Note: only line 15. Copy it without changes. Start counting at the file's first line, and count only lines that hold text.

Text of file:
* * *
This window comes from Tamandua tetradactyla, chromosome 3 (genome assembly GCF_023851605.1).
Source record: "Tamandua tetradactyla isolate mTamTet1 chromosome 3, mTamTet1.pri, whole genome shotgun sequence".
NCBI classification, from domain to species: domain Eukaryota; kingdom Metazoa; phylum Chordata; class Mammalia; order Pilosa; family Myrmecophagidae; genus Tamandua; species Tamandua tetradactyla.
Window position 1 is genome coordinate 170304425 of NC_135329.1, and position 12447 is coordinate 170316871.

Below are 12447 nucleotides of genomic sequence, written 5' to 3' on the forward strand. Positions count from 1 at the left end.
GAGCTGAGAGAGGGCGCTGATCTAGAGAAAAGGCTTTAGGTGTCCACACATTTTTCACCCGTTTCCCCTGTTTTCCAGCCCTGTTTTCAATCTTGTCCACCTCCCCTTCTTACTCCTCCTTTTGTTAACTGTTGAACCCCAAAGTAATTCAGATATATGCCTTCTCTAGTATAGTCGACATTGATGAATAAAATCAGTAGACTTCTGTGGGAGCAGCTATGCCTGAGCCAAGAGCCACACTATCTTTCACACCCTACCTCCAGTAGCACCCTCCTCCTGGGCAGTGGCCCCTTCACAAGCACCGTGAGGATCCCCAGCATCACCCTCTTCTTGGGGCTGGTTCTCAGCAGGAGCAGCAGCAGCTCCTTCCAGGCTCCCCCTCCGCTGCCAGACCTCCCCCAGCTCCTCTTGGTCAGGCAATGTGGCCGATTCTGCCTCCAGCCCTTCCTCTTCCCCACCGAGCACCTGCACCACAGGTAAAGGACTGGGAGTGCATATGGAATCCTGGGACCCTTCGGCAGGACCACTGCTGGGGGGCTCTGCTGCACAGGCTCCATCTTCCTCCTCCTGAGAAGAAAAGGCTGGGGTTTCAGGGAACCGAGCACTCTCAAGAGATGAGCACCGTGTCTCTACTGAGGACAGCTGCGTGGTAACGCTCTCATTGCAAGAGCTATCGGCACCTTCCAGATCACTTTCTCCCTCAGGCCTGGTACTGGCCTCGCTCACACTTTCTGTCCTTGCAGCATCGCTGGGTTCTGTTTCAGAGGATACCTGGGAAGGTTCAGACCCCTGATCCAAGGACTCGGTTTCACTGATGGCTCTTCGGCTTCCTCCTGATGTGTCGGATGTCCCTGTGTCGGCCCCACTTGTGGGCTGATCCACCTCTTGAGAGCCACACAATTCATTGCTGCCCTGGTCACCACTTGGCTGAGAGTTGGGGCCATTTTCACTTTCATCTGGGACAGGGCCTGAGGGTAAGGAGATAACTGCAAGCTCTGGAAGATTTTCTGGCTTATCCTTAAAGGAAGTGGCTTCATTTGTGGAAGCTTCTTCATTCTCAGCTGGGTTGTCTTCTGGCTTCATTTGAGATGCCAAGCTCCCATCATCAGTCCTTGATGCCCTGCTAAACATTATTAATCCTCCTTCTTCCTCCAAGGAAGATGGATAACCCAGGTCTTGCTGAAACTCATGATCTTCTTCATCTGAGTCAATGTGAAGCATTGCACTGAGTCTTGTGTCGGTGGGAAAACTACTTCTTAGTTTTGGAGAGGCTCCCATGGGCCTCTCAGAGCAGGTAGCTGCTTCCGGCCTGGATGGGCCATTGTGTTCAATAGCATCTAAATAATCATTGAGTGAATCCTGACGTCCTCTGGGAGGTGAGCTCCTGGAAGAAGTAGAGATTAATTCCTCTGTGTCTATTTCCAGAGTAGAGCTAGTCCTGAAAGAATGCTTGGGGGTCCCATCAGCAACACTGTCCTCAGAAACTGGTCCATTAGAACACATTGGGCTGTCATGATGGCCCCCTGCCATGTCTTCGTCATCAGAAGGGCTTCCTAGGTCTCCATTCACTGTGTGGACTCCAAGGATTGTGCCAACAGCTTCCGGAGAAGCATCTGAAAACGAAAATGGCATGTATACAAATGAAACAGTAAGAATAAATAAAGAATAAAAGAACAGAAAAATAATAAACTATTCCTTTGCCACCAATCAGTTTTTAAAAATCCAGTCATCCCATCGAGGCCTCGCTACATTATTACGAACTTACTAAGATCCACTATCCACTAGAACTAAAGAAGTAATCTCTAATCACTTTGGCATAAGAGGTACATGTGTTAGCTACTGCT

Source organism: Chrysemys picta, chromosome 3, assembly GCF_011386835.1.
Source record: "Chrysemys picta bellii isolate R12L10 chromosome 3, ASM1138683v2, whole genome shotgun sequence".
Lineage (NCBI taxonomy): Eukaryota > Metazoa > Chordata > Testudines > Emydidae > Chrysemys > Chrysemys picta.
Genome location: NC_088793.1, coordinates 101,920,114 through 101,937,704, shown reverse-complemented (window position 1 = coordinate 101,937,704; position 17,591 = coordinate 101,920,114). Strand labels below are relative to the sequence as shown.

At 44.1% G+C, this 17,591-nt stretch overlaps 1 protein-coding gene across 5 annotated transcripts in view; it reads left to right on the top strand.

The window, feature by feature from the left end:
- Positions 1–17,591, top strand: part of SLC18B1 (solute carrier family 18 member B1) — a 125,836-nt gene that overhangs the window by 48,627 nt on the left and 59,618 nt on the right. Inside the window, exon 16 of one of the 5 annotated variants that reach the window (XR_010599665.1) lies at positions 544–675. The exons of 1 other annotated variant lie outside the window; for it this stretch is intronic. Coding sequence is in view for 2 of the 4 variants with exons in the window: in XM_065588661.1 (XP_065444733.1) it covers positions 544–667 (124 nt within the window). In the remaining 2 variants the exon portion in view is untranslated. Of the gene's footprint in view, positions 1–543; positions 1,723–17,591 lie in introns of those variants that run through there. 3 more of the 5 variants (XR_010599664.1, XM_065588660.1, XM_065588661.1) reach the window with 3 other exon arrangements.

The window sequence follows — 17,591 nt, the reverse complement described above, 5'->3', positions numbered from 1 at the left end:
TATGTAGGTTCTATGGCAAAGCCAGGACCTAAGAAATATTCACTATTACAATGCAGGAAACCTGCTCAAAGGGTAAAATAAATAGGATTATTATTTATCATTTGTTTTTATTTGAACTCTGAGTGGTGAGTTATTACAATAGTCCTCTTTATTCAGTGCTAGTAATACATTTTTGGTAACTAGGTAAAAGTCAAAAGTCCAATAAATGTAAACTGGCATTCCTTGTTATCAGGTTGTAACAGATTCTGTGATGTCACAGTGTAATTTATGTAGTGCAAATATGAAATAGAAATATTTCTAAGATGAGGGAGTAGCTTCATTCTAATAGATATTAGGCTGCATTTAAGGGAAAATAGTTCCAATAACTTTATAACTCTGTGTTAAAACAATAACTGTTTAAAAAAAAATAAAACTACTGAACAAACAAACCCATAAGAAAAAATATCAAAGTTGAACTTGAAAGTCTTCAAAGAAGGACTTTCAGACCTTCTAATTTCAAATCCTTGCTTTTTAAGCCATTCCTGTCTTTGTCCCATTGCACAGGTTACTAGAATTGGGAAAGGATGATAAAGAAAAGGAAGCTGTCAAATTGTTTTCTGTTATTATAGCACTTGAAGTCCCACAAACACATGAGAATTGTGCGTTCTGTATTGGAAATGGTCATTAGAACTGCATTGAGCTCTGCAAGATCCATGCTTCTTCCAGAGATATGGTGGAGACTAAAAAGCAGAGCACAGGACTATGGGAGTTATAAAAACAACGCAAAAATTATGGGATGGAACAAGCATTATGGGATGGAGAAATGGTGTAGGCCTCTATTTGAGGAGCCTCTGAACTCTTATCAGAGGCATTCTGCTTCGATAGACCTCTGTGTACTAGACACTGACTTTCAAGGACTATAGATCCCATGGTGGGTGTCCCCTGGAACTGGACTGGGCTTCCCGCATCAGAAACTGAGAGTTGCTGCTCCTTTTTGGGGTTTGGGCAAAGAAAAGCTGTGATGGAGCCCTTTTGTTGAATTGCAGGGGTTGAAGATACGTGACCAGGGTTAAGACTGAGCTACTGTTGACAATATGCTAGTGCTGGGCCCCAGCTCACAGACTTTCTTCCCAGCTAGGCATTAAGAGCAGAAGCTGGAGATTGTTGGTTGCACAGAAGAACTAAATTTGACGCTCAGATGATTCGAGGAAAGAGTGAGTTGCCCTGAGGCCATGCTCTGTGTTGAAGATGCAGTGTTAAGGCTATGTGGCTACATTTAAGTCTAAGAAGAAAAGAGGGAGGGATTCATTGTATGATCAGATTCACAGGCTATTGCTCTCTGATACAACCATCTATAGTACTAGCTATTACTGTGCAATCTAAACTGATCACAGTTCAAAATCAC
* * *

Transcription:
TATGTAGGTTCTATGGCAAAGCCAGGACCTAAGAAATATTCACTATTACAATGCAGGAAACCTGCTCAAAGGGTAAAATAAATAGGATTATTATTTATCATTTGTTTTTATTTGAACTCTGAGTGGTGAGTTATTACAATAGTCCTCTTTATTCAGTGCTAGTAATACATTTTTGGTAACTAGGTAAAAGTCAAAAGTCCAATAAATGTAAACTGGCATTCCTTGTTATCAGGTTGTAACAGATTCTGTGATGTCACAGTGTAATTTATGTAGTGCAAATATGAAATAGAAATATTTCTAAGATGAGGGAGTAGCTTCATTCTAATAGATATTAGGCTGCATTTAAGGGAAAATAGTTCCAATAACTTTATAACTCTGTGTTAAAACAATAACTGTTTAAAAAAAAATAAAACTACTGAACAAACAAACCCATAAGAAAAAATATCAAAGTTGAACTTGAAAGTCTTCAAAGAAGGACTTTCAGACCTTCTAATTTCAAATCCTTGCTTTTTAAGCCATTCCTGTCTTTGTCCCATTGCACAGGTTACTAGAATTGGGAAAGGATGATAAAGAAAAGGAAGCTGTCAAATTGTTTTCTGTTATTATAGCACTTGAAGTCCCACAAACACATGAGAATTGTGCGTTCTGTATTGGAAATGGTCATTAGAACTGCATTGAGCTCTGCAAGATCCATGCTTCTTCCAGAGATATGGTGGAGACTAAAAAGCAGAGCACAGGACTATGGGAGTTATAAAAACAACGCAAAAATTATGGGATGGAACAAGCATTATGGGATGGAGAAATGGTGTAGGCCTCTATTTGAGGAGCCTCTGAACTCTTATCAGAGGCATTCTGCTTCGATAGACCTCTGTGTACTAGACACTGACTTTCAAGGACTATAGATCCCATGGTGGGTGTCCCCTGGAACTGGACTGGGCTTCCCGCATCAGAAACTGAGAGTTGCTGCTCCTTTTTGGGGTTTGGGCAAAGAAAAGCTGTGATGGAGCCCTTTTGTTGAATTGCAGGGGTTGAAGATACGTGACCAGGGTTAAGACTGAGCTACTGTTGACAATATGCTAGTGCTGGGCCCCAGCTCACAGACTTTCTTCCCAGCTAGGCATTAAGAGCAGAAGCTGGAGATTGTTGGTTGCACAGAAGAACTAAATTTGACGCTCAGATGATTCGAGGAAAGAGTGAGTTGCCCTGAGGCCATGCTCTGTGTTGAAGATGCAGTGTTAAGGCTATGTGGCTACATTTAAGTCTAAGAAGAAAAGAGGGAGGGATTCATTGTATGATCAGATTCACAGGCTATTGCTCTCTGATACAACCATCTATAGTACTAGCTATTACTGTGCAATCTAAACTGATCACAGTTCAAAATCAC